Although RCTs do have their down side, it should be clear that they are much more accurate in determining whether antioxidants cause better health outcomes, rather than are simply correlated with them.
And so, I can now reveal the results to you... (drum roll, please)...
With very few exceptions, properly designed randomised control trials have failed to show a benefit from antioxidant supplementation. In other words, antioxidants don't appear to be of benefit at present.
To give you some idea of the research, I looked at the four most prestigious medical journals - the Lancet, the Journal of the American Medical Association, the British Journal of Medicine, and the New England Journal of Medicine for recent research on this topic. Since these journals usually only accept the best designed trials, they are the most reliable. Here is a sampling:
- This study showed that "Vitamin E had no benefit in patients with mild cognitive impairment".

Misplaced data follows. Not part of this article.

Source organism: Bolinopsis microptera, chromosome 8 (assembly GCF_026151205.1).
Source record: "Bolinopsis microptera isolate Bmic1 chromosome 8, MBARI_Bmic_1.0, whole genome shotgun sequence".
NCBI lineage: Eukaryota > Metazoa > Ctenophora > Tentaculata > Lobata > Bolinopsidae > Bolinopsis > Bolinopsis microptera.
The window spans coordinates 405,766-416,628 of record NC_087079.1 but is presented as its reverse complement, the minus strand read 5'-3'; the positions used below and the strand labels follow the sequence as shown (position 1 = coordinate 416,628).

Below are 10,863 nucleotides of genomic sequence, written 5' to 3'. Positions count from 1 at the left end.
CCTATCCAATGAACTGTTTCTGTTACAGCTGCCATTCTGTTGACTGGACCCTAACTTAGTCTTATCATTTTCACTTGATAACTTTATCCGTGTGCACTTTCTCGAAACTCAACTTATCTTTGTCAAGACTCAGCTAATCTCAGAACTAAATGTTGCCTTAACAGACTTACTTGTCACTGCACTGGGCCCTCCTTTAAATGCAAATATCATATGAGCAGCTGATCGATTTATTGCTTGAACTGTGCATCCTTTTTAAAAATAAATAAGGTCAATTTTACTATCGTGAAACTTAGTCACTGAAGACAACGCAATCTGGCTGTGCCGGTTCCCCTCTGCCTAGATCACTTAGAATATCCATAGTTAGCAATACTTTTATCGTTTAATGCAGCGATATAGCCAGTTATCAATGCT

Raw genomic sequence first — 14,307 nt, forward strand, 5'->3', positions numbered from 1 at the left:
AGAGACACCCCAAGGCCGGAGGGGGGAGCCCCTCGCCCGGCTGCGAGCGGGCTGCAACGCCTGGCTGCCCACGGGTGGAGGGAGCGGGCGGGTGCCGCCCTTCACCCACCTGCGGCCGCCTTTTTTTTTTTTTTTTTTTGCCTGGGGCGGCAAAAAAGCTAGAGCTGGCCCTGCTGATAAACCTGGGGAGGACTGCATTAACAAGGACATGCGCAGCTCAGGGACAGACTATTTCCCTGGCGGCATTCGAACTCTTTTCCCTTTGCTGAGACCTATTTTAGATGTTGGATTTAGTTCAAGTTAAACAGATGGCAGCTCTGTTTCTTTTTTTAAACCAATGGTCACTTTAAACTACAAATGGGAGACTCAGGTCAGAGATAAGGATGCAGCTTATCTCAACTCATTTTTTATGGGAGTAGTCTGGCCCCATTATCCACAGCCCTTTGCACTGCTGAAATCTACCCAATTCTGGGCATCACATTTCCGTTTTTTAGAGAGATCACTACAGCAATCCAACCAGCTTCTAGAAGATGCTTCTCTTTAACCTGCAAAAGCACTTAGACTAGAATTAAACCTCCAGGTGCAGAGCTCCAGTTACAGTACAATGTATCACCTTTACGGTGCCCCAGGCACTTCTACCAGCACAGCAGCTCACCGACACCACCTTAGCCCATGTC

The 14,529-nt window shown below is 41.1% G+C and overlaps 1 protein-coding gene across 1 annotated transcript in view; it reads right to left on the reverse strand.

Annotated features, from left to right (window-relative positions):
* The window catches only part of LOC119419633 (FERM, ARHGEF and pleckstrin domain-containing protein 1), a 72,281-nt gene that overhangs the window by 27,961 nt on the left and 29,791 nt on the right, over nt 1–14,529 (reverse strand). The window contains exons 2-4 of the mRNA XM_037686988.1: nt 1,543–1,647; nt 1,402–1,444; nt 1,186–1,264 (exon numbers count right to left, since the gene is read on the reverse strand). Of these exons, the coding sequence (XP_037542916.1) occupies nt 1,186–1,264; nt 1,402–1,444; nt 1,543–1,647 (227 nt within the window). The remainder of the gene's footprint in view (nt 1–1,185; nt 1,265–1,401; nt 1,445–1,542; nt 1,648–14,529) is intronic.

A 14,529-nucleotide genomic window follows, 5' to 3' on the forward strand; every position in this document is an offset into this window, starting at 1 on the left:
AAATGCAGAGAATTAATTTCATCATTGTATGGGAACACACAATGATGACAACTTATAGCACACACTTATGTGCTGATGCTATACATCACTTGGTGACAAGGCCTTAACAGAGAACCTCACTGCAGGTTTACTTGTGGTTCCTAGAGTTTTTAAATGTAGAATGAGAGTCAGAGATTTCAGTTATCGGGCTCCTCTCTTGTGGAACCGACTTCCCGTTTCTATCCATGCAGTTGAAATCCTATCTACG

- This study concluded that "There is insufficient evidence to support the role of dietary antioxidants, including the use of dietary antioxidant supplements, for the primary prevention of early AMD [age-related macular degeneration]".
- This study "provides no evidence to support the use of antioxidant or folinic acid supplements in children with Down’s syndrome."
- This study found that "in patients at high risk for cardiovascular events, treatment with vitamin E for a mean of 4.5 years has no apparent effect on cardiovascular outcomes."
- This study's authors believe that the use of antioxidant vitamins in the setting of patients with coronary disease and low HDL levels "must be questioned".
- The results of this study "[did] not support the hypothesis that depletion of vitamin E, selenium, cysteine, or riboflavin has a role in the development of kwashiorkor."